The composition of cocoa butter explains the positive effect of chocolate on cholesterol levels. It is composed of 62% saturated fatty acids (34% stearic acid and 28% palmitic acid) and 38% unsaturated fatty acids (35% oleic acid and 3% linoleic acid). Stearic acid rapidly de-saturates in organisms to produce oleic acid. Thus the final composition contains 69% oleic acid which is known to reduce cholesterol levels. So yes, chocolate actually reduces cholesterol levels.

Myth – Chocolate Is Forbidden For Diabetics

Chocolate is not forbidden for diabetics, but they have to take account of the quantity of glucids consumed. Diabetics should preferably choose a plain or sugar-free chocolate.

Myth – Chocolate Causes Cavities

Cocoa has three substances that have powerful anti-cavity properties –

  • Tannins – inhibit development of microbes
  • Flouride – reinforces enamel
  • Phosphates – dampen the acids formed by metabolisation of sugar.

Myth – Chocolate Causes Acne Among Youth

Chocolate does not cause acne. Acne occurs due to excessive secretion of sebum in the skin. No medical study has shown any link between the secretion of sebum and chocolate.

So next time you are in a group that loves Chocolate, you can flaunt your knowledge about the origin and history of its ancestor (cocoa beans) and its lesser known impact on human body. Keeping having more Chocolates till then!

P.S. – The source of the above information is Choco Story Paris. If you are in Paris and wondering about interesting things to do you may plan a short trip to Choco Story Museum.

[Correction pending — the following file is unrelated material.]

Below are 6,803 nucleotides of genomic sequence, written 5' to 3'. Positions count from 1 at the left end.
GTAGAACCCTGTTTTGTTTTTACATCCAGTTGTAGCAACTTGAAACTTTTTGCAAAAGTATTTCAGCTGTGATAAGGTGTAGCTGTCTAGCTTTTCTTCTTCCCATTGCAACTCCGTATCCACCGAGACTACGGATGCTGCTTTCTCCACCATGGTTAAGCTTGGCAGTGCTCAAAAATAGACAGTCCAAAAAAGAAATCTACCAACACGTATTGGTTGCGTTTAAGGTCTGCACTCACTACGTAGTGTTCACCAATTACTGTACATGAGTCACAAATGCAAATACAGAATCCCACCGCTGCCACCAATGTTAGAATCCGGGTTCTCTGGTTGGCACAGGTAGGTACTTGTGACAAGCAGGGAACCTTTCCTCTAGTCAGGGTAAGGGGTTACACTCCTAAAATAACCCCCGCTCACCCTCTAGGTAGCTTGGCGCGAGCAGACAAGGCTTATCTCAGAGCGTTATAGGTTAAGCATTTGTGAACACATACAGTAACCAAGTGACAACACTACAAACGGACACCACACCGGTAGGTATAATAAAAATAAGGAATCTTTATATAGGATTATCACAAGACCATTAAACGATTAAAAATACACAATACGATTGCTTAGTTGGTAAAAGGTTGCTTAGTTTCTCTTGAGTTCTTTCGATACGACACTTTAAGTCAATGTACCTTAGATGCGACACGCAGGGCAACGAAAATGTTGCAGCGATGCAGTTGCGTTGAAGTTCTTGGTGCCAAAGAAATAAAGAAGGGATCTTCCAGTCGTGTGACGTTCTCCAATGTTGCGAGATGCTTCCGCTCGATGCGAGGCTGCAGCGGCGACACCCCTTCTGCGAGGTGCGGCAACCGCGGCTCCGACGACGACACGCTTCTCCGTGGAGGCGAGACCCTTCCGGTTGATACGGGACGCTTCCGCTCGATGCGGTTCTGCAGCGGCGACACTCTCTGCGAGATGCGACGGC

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9 Comments

Mahak @babyandbeyondin October 27, 2017 at 11:07 am

Wow…all the more reason to love chocolate!

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manveen October 27, 2017 at 11:38 pm

What a tasty post!! Its delicious and informative. I’m so glad to hear that chocolate doesn’t induce acne! Thanks for clearing that up.

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Shilpa bindlish October 28, 2017 at 5:59 am

That’s totally an interesting read 😁 Loved to know about your ‘friendship’ with chocolate 🍫 I wonder how lovely would be a trip to choco story museum.

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Renu Vashishta October 28, 2017 at 10:34 pm

Love you for this post! Now I can not only Have my chocolate but eat it too! At least some times.

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Charu Sareen October 29, 2017 at 1:03 am

For a cholocate-lover like me this is such a delectable read. Indeed of eaten in moderation, it does no harm. Rather has its set of benefits!

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Deepa October 29, 2017 at 6:33 pm

As a chocoholic, I already loved this post when I read the title. 😉
I didn’t know all this about chocolate. Thanks for sharing.

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Soumya Rajpal Bhalla October 29, 2017 at 10:33 pm

you’ve made me drool.. I just finished a pack of ferrero rocher yesterday! and I knew nothing about chocolate except it’s irresistible..

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Anchal October 29, 2017 at 11:17 pm

I only knew how to gobble upon chocolates and nothing about these amazing facts. Thanks for sharing.

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Nayantara October 30, 2017 at 1:21 am

What a yummy post. I love chocolate especially the dark and bitter variety. So interesting to read about the history of chocolates.